In contrast, an unmotivated employee is typically unhappy. They take more sick days, they’re not invested in seeing your business succeed, and they’re always on the lookout for something better.

Stats show that 81 percent of employees would consider leaving their jobs today if the right opportunity presented itself.[2] So it’s up to you to set aside time and energy to create a work environment that benefits every one of your employees.

These seven strategies will help you motivate your people to consistently deliver quality work and, more importantly, to stick around for the long term.

1. Be Someone They Can Rely On

You rely on your people to turn up to work each day, to come to you when they have a problem they can’t solve, to be honest, and to always engage professionally with customers.

Advertising

But this is not a one-way street. You, too, need to be someone your team can rely on. They trust you to have their backs when a client is unreasonable, to know that the decisions they make are in your best interest, and to make good on your promises.

If you say you’ll attend an important meeting, be there. If your company makes a profit and you’ve said you’ll pay a bonus, pay it. The goodwill of your people is something you never want to test, let alone lose.

Be reliable; it’s astounding how much this motivates your people.

2. Create an Awesome Company Culture

There’s no denying that company culture trickles down from the top. Your leadership and attitude massively influences the attitudes, work ethic, and happiness of your staff. If you’re always stressed-out, overly demanding, and unreasonable, it’ll create tension in your office which will adversely affect your employees’ motivation levels.

In fact, the HAYS “US What People Want Survey” found that 47 percent of staff who are actively looking for a new job, pinpoint company culture as the driving force behind their reason to leave.

So if you have high staff turnover, you need to determine whether your company culture might be the motivating factor behind your churn rate.

Here are four ways to build a culture that keeps your employees highly motivated.

  • Be conscious of the image you present. Your body language and attitude can positively or negatively impact your employees. So come to work energized. Be optimistic, friendly, and engaging—this enthusiasm will spill over to your people and motivate them to be more productive and efficient.
  • Appreciate your people and be reasonable. Celebrate your team’s achievements. If they’re doing a good job, tell them. Encourage them to challenge themselves and try new things. And reward when deserved. If they’re struggling, help them. Work together to find solutions and be a sounding board for their ideas.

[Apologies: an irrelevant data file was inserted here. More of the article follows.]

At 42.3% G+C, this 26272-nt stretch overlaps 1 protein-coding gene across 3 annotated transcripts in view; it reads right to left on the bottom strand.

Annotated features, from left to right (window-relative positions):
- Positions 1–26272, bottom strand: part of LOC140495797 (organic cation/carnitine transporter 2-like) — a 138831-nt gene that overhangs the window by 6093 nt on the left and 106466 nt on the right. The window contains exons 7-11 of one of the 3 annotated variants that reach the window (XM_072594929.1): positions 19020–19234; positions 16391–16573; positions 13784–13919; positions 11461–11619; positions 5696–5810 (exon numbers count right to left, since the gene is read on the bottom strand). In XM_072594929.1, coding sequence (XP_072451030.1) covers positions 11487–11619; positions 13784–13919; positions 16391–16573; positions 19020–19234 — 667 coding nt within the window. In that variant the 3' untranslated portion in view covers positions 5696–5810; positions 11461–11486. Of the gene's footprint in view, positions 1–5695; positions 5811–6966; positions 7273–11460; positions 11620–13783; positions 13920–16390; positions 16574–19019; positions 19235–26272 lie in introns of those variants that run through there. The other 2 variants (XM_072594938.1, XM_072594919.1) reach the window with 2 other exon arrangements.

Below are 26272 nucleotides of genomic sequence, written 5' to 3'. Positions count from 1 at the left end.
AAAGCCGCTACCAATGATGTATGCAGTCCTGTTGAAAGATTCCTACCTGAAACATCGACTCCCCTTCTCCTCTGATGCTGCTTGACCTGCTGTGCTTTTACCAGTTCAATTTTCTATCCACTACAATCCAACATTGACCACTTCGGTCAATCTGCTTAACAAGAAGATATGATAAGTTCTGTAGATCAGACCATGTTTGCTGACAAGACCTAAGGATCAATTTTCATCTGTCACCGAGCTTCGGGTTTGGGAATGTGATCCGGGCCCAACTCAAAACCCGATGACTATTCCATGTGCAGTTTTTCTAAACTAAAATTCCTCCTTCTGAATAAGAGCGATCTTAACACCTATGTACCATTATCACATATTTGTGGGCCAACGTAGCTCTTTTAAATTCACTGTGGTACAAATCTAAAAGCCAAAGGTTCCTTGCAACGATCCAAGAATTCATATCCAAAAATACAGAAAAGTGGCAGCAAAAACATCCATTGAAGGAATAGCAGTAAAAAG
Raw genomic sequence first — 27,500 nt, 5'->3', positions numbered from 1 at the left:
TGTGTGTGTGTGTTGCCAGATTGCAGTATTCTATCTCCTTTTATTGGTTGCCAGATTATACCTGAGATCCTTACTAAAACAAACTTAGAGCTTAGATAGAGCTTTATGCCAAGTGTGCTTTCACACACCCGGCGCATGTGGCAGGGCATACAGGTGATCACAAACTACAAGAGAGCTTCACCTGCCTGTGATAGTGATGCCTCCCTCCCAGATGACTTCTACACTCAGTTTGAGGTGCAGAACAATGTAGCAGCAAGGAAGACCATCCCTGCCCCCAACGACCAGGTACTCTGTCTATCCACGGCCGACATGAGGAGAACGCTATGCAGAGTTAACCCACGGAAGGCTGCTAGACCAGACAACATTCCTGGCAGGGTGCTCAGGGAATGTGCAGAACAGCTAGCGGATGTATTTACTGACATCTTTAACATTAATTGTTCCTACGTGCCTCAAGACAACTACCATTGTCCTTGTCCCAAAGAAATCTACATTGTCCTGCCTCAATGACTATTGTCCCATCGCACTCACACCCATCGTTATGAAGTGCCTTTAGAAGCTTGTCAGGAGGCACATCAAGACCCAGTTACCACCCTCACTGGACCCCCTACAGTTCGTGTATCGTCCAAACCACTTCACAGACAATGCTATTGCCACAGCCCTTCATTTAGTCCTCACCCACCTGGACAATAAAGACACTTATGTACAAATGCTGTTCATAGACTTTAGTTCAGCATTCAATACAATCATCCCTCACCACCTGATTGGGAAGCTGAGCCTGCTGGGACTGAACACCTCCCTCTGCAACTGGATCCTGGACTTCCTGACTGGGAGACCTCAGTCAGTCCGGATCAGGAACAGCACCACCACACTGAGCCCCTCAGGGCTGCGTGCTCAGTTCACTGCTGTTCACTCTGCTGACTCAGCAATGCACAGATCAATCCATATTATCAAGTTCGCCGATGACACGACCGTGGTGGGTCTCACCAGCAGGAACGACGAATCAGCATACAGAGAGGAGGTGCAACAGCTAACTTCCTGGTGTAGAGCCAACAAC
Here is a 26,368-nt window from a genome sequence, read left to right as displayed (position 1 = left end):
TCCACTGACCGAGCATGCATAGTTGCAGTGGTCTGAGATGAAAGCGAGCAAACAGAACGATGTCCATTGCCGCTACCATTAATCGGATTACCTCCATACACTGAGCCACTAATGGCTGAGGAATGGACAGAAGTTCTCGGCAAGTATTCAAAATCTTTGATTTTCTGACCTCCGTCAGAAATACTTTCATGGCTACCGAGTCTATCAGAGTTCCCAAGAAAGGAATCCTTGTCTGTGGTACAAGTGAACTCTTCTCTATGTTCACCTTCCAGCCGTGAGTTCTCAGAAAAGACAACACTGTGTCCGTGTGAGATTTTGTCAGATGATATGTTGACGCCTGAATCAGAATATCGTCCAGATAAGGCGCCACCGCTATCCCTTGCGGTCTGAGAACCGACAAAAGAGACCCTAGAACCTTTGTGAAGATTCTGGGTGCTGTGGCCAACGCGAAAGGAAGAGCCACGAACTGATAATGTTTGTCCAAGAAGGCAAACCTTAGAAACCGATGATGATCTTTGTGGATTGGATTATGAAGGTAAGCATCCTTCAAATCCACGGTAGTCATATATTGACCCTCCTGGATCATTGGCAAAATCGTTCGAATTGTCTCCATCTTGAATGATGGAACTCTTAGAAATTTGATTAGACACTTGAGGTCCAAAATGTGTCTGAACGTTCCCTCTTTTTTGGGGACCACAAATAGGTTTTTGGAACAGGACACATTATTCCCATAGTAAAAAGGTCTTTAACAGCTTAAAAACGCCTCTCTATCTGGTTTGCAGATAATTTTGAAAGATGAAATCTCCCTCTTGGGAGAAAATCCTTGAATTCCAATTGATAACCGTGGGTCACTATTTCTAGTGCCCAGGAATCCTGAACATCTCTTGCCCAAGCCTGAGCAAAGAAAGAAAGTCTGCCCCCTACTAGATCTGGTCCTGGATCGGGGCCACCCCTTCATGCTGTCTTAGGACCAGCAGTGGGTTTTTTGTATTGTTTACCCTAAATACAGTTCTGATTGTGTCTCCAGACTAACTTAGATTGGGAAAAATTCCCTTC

• Be flexible. Give your people opportunities to work remotely—this is highly motivating to staff, particularly millennials. They don’t want to be battling traffic each day on their way to work. They don’t want to miss their kids’ baseball games or ballet rehearsals. Stats show that companies that offer flextime and the ability to work from home or a coffee shop have happier and more productive employees.
  • Create employee-friendly work environments. These are spaces that inspire and ignite the imagination. Have you ever been to Google’s offices? No headquarter is the same. From indoor slides and food trucks, to hammocks, and funky work pods on the wall, gaming rooms, and tranquil interior gardens, there’s something for everyone. It’s a space where people want to be, catering to their need for creativity, quiet, or team building; you name it.

So take a look at your company culture and ask yourself, Is my business an attractive workplace for talented professionals? Does it inspire commitment and motivate my people? What could I do to improve my company culture?

Advertising

3. Touch Base with Your Team Weekly

Make time for your people, whether you run a remote business or work in an office, set aside time each week to talk to your people one-on-one. It’s non-negotiable.

When there’s an open line of communication between staff members, work gets done. Don’t believe me? A study by Gallup found that 26 percent of employees said feedback from their leaders helps them to do a better job.[3]

Your people want to feel trusted. They want to take ownership of their work, but they also need to know that when they have a question, they can reach out and get answers. If you’re unwilling to make yourself available, your team will quickly become unmotivated, work will stagnate, and your business will stop growing.